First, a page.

Tuesday, April 16, 2024

Spinner Rack Flashback: DC Comics Presents #59

DC Comics Presents #59


Cover Date: July 1983
On Sale Date: April 7 1983
Editor Julius Schwartz
Cover Artists Giffen/DeCarlo

Story Title:  "Ambush Bug II"
Plotter/Penciller: Keith Giffen
Scripter: Paul Levitz
Inker: Kurt Schaffenberger
Letterer: Ben Oda
Colorist: Carl Gafford

Trey: This post debuts a new feature here on the Flashback Universe blog. Jason and I thought we'd take a break of watching old TV shows and get into...reading old comics! Which, I have been doing a lot of anyway. In it, we're going to discuss some comic, probably from the Bronze Age.  First up, the second appearance of Ambush Bug.

Jason: Trey, as the only person I know who has undertaken a systematic reading of DC Comics' output in the years leading up to Crisis on Infinite Earths, you are uniquely positioned to speak to this issue in relation the slow transition from the late Bronze Age to whatever comes next.

While merely an okay, readable, perhaps entirely forgettable comic of its day, I think there are at least tonal elements that mark it as (slightly) ahead of its time. Am I all wet?

Trey: Having read every other comic DC put out that week (and the week after for that matter) I can say these Ambush Bug appearances are atypical. I think that's down to Giffen (Ambush Bug's creator) taking his first forays into writing.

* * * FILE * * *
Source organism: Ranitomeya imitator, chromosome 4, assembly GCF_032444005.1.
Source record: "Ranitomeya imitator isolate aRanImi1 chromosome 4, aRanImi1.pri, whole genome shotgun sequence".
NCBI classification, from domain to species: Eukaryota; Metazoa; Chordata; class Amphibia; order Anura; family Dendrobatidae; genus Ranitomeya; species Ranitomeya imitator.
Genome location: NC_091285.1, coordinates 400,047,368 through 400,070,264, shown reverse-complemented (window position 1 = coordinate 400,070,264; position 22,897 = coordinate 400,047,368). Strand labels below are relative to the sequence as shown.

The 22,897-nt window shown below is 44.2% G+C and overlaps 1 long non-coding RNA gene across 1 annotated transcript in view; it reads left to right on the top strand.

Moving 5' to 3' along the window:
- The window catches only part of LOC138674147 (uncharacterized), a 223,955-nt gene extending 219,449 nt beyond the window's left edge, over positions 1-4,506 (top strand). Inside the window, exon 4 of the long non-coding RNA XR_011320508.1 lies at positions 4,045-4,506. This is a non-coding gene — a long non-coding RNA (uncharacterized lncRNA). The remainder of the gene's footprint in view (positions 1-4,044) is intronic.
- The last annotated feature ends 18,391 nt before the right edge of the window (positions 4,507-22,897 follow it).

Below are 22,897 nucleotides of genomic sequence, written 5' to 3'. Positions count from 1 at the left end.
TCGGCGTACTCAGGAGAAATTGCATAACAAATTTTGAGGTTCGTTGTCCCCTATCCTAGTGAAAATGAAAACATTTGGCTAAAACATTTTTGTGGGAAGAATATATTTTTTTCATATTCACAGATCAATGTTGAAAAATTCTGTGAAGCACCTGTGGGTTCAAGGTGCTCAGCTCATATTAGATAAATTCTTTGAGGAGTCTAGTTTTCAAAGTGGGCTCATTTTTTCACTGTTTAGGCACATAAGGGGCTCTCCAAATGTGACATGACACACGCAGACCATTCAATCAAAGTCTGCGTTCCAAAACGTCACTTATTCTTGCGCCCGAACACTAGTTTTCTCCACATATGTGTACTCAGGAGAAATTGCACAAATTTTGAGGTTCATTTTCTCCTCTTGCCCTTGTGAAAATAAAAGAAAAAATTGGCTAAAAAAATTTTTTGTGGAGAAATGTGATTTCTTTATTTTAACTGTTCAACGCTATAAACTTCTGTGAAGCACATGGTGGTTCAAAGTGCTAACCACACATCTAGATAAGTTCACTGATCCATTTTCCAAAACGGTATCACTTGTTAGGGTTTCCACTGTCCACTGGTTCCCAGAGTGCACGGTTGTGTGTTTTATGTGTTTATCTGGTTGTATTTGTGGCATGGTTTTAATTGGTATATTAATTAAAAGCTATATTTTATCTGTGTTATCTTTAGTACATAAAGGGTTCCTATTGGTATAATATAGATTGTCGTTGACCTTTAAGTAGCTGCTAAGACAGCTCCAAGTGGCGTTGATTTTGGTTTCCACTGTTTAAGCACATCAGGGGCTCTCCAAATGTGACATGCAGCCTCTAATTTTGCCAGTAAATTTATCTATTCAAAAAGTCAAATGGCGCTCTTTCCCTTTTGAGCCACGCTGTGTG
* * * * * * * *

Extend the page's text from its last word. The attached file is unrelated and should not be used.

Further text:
Jason: It feels like Giffen stands on the precipice of nailing down a humorous approach to superhero comics that will see fruition several years later in his highly successful Justice League run (written in collaboration with J. M. Dematteis). The arch tone is in place, but this is an early attempt.

Trey: I think you are right, though first he's going to go to his more overtly comedic collaborations with Robert Loren Flemming in the Ambush Bug limited series.

Jason: Do you think Giffen's use of humor is, in part, a tribute to or revival of the light, sometimes wacky sensibilities of DCs Silver Age?


Trey: That's an interesting question. I'm tempted to say no to revival, but I do think there's is a bit of celebration in its goofiness at a time when comics were becoming more serious. Unlike later works which will try to rehabilitate it, though, I think here in the 80s the approach of doing that seems to be to (lovingly perhaps) make fun of it.

Jason: I thought the running gag involving the never resolved fate of Stoneboy was the most successful and most "modern" use of humor in the story. 

Trey: Well, you should read the Legion of Substitute Heroes oneshot from Giffen/Levitz in 1985, because there's more of that!

Jason: Giffen's art is in a transitional phase as well, somewhere between his Kirby-derivative Marvel period and his incorporation (some would say "appropriation") of the influence of Jose Munoz a few years later. I always enjoy an homage to Joe Shuster's slit-eyed style, and Giffen brings out this retro-Superman's old school charm.

Trey: Yeah, it's good stuff, I think, though he has quite perfected the look of Ambush Bug, I don't think. It gets better.

Tuesday, April 2, 2024

Classic TV Flashback: Have Gun – Will Travel (1957)


Have Gun – Will Travel